Your drawings are pretty neat.  Tell us about your art.  Do you exhibit your work?  How do you create it?

 

I relearned drawing as an adult.  I was in a bad moment at a friend’s house and he handed me a piece of wood and a marker and said, “would you like to draw?”  It was a perfect gesture.  I found I could just sit there let the shapes come out; it felt like tracing.  I don’t use fancy supplies.  I haven’t exhibited my artwork yet.  I would like to someday.

 

 

 

 

 

You call your 2006 release, Monarcana, a “collage of spontaneous song-sketches” that came together thanks to a friend who helped edit the collage into an album-worthy collection.  Is their a method/madness to your recording process?  How does the production of Monarcana differ from your 2012 EP,  fall. tour. songs.?

 

Making songs is a lot about catching.  Sometimes I’ll call and leave myself a voicemail with the idea for a melody.  I try to get lyrical ideas down in writing.  I often have to push myself to motivate turning on the recording equipment–Monarcana was sketches like that, just getting the ideas down.  Sometimes the moments that hold ideas are so beautiful, you can really feel them in spontaneous recordings.

 

fall. tour. songs. is comprised of more polished songs recorded in a professional studio.  We made it in one day and it’s something of a demo.  We’ve rerecorded most of those songs since then and will be releasing them later this year on an album called Boneset.

 

 

What inspires your songwriting?  Tell us a little about your process.

 

I enjoy having quiet and plenty of alone time to process my everyday experiences.  Songwriting comes from that.  It’s separate from my personality yet integrated somehow.  The songwriting part of me feels like a spirit guide for my everyday self.  It’s wiser, wilder, more trustworthy than I am.  Birds and bones pop up in my lyrics a lot.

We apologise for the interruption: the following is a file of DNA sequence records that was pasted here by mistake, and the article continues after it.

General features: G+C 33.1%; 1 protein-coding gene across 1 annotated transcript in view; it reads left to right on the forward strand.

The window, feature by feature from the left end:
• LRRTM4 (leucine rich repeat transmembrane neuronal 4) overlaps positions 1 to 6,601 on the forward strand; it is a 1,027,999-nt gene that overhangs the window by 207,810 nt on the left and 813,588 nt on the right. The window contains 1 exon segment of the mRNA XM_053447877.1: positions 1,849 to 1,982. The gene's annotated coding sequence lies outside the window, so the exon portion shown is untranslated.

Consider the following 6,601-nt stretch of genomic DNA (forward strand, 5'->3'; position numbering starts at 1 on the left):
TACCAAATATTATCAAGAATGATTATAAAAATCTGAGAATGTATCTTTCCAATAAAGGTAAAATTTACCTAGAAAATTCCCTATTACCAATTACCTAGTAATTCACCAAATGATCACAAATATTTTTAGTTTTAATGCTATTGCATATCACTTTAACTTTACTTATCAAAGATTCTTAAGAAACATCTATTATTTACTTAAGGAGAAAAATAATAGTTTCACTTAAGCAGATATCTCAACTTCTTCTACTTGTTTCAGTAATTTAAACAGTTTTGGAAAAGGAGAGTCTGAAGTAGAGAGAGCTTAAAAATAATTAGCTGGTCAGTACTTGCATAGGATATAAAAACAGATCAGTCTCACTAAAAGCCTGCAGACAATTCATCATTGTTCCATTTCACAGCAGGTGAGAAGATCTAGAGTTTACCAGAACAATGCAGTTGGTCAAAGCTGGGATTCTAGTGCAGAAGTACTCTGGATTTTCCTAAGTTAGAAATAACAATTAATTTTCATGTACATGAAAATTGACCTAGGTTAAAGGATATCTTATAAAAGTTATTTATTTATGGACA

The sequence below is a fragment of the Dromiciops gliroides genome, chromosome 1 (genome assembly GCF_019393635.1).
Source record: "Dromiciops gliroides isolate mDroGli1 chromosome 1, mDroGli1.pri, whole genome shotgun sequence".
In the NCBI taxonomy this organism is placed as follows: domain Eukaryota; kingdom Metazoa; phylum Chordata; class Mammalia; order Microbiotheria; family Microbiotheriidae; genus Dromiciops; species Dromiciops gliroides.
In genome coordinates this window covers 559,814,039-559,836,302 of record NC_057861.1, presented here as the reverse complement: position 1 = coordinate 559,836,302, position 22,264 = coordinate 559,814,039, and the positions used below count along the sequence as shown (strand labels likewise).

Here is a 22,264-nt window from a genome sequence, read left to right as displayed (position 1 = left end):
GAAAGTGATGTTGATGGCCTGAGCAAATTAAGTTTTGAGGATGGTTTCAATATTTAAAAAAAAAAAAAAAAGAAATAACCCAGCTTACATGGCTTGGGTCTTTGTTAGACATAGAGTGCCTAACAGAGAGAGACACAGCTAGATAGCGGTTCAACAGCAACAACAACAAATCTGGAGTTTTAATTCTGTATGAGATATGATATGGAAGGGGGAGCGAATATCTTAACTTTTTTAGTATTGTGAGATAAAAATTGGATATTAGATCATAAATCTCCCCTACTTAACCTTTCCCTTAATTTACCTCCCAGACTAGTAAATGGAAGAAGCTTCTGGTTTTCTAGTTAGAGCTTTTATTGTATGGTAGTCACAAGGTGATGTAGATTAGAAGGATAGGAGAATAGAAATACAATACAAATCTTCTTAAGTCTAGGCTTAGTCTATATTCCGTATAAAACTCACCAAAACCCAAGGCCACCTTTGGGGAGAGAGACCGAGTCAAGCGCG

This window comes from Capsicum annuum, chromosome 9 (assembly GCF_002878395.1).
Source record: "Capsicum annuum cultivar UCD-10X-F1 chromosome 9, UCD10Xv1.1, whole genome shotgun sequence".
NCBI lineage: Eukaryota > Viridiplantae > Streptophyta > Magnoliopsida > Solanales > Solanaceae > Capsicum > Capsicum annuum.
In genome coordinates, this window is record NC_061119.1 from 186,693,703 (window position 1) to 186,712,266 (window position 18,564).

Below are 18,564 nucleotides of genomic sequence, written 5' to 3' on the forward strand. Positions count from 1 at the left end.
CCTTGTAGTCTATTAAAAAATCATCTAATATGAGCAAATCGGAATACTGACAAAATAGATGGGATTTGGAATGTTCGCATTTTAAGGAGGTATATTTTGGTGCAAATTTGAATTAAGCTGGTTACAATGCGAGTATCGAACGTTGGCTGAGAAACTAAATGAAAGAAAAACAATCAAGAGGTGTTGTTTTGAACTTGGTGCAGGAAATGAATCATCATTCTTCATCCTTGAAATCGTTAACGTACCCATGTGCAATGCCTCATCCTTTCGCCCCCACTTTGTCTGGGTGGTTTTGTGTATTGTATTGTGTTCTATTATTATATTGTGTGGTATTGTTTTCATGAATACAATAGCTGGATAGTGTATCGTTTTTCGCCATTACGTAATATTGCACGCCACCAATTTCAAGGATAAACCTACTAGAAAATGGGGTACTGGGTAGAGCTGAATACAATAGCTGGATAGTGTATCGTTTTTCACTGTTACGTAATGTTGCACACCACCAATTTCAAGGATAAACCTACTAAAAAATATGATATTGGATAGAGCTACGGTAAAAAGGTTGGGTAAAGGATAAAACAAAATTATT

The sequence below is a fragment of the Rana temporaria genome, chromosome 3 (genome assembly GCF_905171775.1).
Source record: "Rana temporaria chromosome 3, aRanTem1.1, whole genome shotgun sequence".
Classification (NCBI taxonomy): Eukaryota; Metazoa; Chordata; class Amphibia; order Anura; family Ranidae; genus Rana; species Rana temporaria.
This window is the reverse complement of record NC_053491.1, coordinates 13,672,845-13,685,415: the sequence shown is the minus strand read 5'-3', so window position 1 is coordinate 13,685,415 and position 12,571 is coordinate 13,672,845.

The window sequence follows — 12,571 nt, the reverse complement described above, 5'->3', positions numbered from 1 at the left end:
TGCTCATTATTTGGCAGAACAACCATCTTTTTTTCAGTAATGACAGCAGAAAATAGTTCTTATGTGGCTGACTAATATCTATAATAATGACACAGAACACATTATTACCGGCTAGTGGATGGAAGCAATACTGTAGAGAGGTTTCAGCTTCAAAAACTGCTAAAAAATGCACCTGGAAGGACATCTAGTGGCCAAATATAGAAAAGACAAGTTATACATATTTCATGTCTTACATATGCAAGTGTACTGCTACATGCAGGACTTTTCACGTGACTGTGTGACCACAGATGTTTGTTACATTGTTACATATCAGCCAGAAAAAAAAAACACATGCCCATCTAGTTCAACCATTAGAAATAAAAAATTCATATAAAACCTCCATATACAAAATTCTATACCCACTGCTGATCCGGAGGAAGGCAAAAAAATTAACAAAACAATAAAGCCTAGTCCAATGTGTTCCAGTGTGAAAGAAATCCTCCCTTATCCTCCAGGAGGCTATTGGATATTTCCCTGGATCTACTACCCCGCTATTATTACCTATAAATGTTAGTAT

“the dane horse” by Diane Cluck. dianecluck.info/drawings

It seems you’ve embraced the world wide web.  How has social media, a website, YouTube, etc. aided you as a musician?

 

Although I make use of these things I don’t know that I’m skilled at it.  My attention for it is limited.  It’s surely helpful in terms of communication; I can appreciate that.  I’ve been able to arrange shows and tour support rather easily at times, with little notice.  I like when online components help me connect directly with real people.

 

 

What is your tour vehicle, and what’s in the CD player/ tape deck/mp3 player?

 

It’s going to be some sort of rental car from Hertz.  I don’t know what color or make or model yet.  A trunk would be helpful.  I’ll probably bring along some Little Wings, Ed Askew, Antony & The Johnsons, Tsehaytu Beraki (very cool Eritrean singer), some recordings from musicians I’ve met in my travels.

 

 

Where is your life as a musician headed?  Will you be recording and playing shows in five, 10, 30 years?

 

I imagine I’ll be creating music and sharing it for as long as I’m around!  It’s not a passing thing for me; I’ve been humming since I was born.  It feels important to share the musical gifts I’ve been given, in ways big and small.

 

 

You’ll be playing at a book shop in New Haven on June 5.  Do you have a favorite book?  Tell us about it if so.  Are you reading anything now?

 

I love so many books and they’re like friends; I can’t have a favorite.  I’m pretty into reading that falls into reference and self-help categories.  Looking to my right, by my desk is a stack containing “Adrenal Fatigue: The 21st Century Stress Syndrome”, Robert Graves’ “The White Goddess”, “Money Is My Friend” by Phil Laut, and the truly intoxicating “Therese and Isabelle” by Violette Leduc.